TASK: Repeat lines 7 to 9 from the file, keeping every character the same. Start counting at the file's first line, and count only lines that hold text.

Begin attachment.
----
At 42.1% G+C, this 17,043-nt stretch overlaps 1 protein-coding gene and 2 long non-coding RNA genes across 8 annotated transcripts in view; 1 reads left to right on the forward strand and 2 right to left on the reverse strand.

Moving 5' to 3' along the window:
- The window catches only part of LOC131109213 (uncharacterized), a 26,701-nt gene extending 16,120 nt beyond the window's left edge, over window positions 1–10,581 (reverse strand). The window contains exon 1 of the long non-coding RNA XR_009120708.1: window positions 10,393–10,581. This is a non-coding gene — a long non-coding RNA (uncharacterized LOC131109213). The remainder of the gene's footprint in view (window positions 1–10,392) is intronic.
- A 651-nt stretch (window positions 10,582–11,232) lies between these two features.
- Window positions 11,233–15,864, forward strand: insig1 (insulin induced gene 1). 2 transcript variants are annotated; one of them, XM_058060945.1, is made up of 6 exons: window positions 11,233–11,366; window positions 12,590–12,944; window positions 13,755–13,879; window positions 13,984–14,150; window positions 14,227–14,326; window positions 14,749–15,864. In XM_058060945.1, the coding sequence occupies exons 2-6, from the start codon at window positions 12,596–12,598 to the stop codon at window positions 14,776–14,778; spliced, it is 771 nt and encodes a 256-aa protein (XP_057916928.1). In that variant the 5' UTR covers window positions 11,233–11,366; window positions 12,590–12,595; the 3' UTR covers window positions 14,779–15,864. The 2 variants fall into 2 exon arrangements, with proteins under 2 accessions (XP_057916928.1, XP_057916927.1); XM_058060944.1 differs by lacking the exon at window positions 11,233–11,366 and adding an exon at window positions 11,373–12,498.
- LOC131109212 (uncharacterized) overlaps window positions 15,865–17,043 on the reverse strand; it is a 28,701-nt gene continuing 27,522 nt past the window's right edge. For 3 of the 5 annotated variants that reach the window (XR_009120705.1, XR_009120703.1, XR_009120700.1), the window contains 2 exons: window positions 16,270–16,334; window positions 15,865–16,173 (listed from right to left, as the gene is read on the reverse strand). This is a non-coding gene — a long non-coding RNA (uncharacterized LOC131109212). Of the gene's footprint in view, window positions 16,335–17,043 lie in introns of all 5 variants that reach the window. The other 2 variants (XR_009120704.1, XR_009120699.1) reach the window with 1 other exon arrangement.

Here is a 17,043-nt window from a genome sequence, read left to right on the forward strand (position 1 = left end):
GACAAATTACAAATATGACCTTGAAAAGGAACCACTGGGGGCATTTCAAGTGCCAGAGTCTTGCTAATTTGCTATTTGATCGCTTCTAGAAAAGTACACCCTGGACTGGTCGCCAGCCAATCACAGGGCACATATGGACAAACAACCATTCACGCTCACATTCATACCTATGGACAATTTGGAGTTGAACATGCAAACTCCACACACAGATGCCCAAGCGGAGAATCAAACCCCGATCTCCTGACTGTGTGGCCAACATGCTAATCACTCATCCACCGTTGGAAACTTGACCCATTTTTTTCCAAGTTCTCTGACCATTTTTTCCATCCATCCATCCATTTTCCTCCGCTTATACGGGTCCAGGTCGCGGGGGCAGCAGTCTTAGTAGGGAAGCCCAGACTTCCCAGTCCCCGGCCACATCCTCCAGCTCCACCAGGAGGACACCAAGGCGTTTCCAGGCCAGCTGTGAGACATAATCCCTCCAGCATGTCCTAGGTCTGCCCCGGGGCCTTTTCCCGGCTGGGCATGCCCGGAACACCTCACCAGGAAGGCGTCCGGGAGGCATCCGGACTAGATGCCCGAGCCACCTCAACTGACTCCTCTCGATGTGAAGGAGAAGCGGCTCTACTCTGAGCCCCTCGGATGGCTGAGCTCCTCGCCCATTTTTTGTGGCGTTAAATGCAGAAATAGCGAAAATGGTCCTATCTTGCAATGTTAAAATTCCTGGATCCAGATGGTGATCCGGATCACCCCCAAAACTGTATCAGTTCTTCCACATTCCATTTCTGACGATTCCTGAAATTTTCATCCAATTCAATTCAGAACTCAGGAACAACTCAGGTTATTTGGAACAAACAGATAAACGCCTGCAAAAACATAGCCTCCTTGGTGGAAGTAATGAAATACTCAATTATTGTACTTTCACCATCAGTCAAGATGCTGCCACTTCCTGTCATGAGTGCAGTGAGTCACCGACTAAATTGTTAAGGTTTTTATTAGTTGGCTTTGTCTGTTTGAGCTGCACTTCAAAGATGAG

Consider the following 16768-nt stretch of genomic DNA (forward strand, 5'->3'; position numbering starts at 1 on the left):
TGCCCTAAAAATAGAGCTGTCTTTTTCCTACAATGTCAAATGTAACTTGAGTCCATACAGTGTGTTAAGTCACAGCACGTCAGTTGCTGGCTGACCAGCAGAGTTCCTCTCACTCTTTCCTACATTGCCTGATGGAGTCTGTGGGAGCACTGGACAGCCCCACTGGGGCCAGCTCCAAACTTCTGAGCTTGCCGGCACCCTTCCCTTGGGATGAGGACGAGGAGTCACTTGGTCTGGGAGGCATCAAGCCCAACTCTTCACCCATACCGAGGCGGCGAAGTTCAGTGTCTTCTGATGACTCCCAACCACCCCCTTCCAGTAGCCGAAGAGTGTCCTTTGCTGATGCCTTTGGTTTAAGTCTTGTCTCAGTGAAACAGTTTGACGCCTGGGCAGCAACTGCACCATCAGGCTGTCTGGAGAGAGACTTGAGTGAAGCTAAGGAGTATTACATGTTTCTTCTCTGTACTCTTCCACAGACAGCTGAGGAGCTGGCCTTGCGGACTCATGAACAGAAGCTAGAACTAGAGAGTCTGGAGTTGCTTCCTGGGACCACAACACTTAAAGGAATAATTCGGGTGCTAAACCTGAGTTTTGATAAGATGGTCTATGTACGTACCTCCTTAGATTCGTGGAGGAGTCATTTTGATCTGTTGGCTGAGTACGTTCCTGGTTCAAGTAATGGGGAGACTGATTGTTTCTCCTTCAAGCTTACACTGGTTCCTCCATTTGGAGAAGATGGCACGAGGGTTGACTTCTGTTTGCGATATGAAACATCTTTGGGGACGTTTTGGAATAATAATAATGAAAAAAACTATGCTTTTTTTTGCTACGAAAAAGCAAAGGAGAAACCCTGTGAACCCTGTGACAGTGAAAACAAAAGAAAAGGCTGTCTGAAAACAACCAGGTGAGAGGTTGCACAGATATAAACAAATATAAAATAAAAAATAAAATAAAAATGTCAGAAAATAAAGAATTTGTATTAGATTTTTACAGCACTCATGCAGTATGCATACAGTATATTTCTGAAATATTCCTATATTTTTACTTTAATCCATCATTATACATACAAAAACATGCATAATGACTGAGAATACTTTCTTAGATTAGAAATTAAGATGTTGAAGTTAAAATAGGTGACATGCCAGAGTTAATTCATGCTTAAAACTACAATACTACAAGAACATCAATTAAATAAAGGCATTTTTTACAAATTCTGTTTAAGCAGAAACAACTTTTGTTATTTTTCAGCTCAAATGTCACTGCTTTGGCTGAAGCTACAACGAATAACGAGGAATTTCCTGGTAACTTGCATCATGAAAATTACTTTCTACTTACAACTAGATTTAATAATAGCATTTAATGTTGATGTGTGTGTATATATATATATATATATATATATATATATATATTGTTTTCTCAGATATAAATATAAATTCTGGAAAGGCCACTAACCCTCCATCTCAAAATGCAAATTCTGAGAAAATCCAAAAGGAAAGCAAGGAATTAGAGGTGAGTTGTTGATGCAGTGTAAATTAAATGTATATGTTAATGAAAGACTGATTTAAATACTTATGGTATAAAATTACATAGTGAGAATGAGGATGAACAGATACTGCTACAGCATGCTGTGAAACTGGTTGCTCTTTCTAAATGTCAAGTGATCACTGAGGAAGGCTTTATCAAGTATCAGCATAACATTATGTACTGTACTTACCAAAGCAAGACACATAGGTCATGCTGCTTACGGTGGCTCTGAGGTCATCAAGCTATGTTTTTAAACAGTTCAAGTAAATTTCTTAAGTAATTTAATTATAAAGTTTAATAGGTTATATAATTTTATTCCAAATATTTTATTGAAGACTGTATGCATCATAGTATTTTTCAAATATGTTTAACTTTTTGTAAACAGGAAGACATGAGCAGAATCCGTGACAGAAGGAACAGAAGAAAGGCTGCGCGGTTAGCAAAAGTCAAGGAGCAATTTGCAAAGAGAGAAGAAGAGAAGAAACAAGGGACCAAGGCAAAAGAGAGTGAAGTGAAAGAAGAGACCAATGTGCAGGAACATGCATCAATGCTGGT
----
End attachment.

Here is a 17,043-nt window from a genome sequence, read left to right on the forward strand (position 1 = left end):
GACAAATTACAAATATGACCTTGAAAAGGAACCACTGGGGGCATTTCAAGTGCCAGAGTCTTGCTAATTTGCTATTTGATCGCTTCTAGAAAAGTACACCCTGGACTGGTCGCCAGCCAATCACAGGGCACATATGGACAAACAACCATTCACGCTCACATTCATACCTATGGACAATTTGGAGTTGAACATGCAAACTCCACACACAGATGCCCAAGCGGAGAATCAAACCCCGATCTCCTGACTGTGTGGCCAACATGCTAATCACTCATCCACCGTTGGAAACTTGACCCATTTTTTTCCAAGTTCTCTGACCATTTTTTCCATCCATCCATCCATTTTCCTCCGCTTATACGGGTCCAGGTCGCGGGGGCAGCAGTCTTAGTAGGGAAGCCCAGACTTCCCAGTCCCCGGCCACATCCTCCAGCTCCACCAGGAGGACACCAAGGCGTTTCCAGGCCAGCTGTGAGACATAATCCCTCCAGCATGTCCTAGGTCTGCCCCGGGGCCTTTTCCCGGCTGGGCATGCCCGGAACACCTCACCAGGAAGGCGTCCGGGAGGCATCCGGACTAGATGCCCGAGCCACCTCAACTGACTCCTCTCGATGTGAAGGAGAAGCGGCTCTACTCTGAGCCCCTCGGATGGCTGAGCTCCTCGCCCATTTTTTGTGGCGTTAAATGCAGAAATAGCGAAAATGGTCCTATCTTGCAATGTTAAAATTCCTGGATCCAGATGGTGATCCGGATCACCCCCAAAACTGTATCAGTTCTTCCACATTCCATTTCTGACGATTCCTGAAATTTTCATCCAATTCAATTCAGAACTCAGGAACAACTCAGGTTATTTGGAACAAACAGATAAACGCCTGCAAAAACATAGCCTCCTTGGTGGAAGTAATGAAATACTCAATTATTGTACTTTCACCATCAGTCAAGATGCTGCCACTTCCTGTCATGAGTGCAGTGAGTCACCGACTAAATTGTTAAGGTTTTTATTAGTTGGCTTTGTCTGTTTGAGCTGCACTTCAAAGATGAG

Consider the following 16768-nt stretch of genomic DNA (forward strand, 5'->3'; position numbering starts at 1 on the left):